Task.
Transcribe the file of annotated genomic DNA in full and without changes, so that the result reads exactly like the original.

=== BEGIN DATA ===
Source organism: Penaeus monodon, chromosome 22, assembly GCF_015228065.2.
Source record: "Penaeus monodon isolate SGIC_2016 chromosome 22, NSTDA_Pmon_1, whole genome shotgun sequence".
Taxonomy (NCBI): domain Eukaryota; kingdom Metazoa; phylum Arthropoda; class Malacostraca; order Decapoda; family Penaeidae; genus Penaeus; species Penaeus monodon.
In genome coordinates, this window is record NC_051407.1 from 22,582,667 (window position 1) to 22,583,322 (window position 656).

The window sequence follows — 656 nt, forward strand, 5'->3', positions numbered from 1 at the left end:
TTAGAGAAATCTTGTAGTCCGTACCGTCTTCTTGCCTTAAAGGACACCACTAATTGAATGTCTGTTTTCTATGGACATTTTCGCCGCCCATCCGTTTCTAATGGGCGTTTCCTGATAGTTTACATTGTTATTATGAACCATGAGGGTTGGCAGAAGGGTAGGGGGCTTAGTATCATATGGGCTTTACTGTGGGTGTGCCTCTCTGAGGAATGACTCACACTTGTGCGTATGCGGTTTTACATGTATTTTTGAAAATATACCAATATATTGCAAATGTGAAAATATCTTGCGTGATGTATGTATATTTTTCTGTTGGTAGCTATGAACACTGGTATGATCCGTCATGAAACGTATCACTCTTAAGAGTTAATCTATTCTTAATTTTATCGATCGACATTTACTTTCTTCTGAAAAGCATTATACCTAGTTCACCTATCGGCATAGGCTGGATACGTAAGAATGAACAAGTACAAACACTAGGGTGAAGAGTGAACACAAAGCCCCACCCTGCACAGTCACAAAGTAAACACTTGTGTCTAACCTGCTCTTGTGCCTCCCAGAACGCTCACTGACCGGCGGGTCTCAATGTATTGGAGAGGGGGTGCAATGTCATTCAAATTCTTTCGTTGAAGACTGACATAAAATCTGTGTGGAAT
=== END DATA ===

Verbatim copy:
Source organism: Penaeus monodon, chromosome 22, assembly GCF_015228065.2.
Source record: "Penaeus monodon isolate SGIC_2016 chromosome 22, NSTDA_Pmon_1, whole genome shotgun sequence".
Taxonomy (NCBI): domain Eukaryota; kingdom Metazoa; phylum Arthropoda; class Malacostraca; order Decapoda; family Penaeidae; genus Penaeus; species Penaeus monodon.
In genome coordinates, this window is record NC_051407.1 from 22,582,667 (window position 1) to 22,583,322 (window position 656).

The window sequence follows — 656 nt, forward strand, 5'->3', positions numbered from 1 at the left end:
TTAGAGAAATCTTGTAGTCCGTACCGTCTTCTTGCCTTAAAGGACACCACTAATTGAATGTCTGTTTTCTATGGACATTTTCGCCGCCCATCCGTTTCTAATGGGCGTTTCCTGATAGTTTACATTGTTATTATGAACCATGAGGGTTGGCAGAAGGGTAGGGGGCTTAGTATCATATGGGCTTTACTGTGGGTGTGCCTCTCTGAGGAATGACTCACACTTGTGCGTATGCGGTTTTACATGTATTTTTGAAAATATACCAATATATTGCAAATGTGAAAATATCTTGCGTGATGTATGTATATTTTTCTGTTGGTAGCTATGAACACTGGTATGATCCGTCATGAAACGTATCACTCTTAAGAGTTAATCTATTCTTAATTTTATCGATCGACATTTACTTTCTTCTGAAAAGCATTATACCTAGTTCACCTATCGGCATAGGCTGGATACGTAAGAATGAACAAGTACAAACACTAGGGTGAAGAGTGAACACAAAGCCCCACCCTGCACAGTCACAAAGTAAACACTTGTGTCTAACCTGCTCTTGTGCCTCCCAGAACGCTCACTGACCGGCGGGTCTCAATGTATTGGAGAGGGGGTGCAATGTCATTCAAATTCTTTCGTTGAAGACTGACATAAAATCTGTGTGGAAT